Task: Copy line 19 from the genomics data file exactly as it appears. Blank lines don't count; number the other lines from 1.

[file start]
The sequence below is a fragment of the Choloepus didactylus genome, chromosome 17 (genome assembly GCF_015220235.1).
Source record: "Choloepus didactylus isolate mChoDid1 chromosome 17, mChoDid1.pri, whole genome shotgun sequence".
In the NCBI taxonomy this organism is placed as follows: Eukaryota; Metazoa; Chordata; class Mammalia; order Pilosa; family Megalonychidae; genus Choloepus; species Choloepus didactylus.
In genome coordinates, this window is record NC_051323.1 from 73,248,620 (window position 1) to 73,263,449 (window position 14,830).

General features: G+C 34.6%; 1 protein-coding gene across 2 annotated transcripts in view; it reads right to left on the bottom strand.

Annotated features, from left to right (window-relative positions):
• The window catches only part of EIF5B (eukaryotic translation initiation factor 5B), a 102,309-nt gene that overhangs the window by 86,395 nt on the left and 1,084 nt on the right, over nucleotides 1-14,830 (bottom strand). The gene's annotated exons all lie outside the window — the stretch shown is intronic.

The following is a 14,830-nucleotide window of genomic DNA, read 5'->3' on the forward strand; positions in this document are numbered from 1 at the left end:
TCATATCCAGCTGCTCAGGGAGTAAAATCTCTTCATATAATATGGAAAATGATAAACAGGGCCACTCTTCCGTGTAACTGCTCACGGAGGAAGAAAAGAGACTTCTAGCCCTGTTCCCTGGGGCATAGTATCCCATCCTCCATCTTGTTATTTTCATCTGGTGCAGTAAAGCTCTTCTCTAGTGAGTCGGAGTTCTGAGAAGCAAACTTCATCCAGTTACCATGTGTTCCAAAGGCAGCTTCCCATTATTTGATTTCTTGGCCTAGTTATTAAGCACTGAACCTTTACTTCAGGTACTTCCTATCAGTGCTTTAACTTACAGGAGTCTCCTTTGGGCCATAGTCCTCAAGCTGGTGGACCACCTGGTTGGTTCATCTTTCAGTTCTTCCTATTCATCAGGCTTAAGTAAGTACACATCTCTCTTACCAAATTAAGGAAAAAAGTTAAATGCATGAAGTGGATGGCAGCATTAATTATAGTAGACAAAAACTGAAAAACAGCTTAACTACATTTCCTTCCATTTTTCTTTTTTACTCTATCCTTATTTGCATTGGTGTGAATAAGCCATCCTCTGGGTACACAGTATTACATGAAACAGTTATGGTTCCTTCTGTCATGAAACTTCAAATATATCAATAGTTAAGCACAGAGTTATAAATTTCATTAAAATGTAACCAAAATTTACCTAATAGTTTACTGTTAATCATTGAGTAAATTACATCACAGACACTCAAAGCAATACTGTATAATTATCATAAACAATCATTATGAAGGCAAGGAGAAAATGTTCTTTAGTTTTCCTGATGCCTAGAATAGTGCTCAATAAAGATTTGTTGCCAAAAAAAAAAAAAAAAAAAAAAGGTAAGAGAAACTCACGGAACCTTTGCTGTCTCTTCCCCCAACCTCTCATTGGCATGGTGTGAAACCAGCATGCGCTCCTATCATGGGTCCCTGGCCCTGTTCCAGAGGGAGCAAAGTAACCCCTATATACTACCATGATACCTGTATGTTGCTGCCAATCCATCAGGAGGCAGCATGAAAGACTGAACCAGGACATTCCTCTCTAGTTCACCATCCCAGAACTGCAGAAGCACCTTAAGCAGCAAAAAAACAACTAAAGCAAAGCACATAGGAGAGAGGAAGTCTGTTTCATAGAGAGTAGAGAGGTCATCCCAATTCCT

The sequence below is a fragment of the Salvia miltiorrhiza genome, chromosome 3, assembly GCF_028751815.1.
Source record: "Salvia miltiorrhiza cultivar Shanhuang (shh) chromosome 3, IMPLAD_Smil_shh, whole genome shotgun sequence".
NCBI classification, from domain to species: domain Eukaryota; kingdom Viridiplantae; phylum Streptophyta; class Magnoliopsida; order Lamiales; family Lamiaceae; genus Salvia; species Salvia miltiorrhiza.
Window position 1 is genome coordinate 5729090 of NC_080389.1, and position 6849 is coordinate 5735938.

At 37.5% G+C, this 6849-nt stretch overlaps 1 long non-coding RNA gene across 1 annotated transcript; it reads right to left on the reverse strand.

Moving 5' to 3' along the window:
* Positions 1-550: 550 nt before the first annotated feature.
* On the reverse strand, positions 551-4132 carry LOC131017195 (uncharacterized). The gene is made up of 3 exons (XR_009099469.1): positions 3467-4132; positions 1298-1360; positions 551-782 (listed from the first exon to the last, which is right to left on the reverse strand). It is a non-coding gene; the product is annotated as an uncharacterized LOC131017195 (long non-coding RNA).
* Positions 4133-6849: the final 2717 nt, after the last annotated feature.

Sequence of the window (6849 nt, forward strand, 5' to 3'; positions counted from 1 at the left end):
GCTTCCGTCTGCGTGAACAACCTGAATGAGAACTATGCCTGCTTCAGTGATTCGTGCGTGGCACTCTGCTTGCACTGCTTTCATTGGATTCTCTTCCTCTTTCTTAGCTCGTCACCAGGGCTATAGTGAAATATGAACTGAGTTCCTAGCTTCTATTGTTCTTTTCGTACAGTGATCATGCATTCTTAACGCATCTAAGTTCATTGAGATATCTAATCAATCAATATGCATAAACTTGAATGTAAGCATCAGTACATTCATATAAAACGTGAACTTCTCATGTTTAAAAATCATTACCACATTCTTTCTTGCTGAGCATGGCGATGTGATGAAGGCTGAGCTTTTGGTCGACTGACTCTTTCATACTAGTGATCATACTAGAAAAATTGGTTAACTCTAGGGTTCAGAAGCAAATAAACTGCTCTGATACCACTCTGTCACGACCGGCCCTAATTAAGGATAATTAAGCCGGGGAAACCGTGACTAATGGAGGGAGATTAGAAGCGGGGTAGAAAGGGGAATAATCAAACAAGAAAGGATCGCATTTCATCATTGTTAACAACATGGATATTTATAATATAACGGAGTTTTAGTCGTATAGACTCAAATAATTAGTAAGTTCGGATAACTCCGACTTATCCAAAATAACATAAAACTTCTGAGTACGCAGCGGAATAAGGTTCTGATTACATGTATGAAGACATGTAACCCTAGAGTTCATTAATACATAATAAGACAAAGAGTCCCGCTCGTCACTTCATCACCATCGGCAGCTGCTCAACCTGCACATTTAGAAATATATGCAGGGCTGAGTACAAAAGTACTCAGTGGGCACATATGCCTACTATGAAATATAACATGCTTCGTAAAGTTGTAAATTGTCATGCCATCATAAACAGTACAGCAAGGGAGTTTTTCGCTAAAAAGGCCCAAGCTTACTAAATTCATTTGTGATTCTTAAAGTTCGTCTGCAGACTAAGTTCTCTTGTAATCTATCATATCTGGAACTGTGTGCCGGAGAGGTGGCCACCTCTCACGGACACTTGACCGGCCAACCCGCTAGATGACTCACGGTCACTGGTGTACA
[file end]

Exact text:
Sequence of the window (6849 nt, forward strand, 5' to 3'; positions counted from 1 at the left end):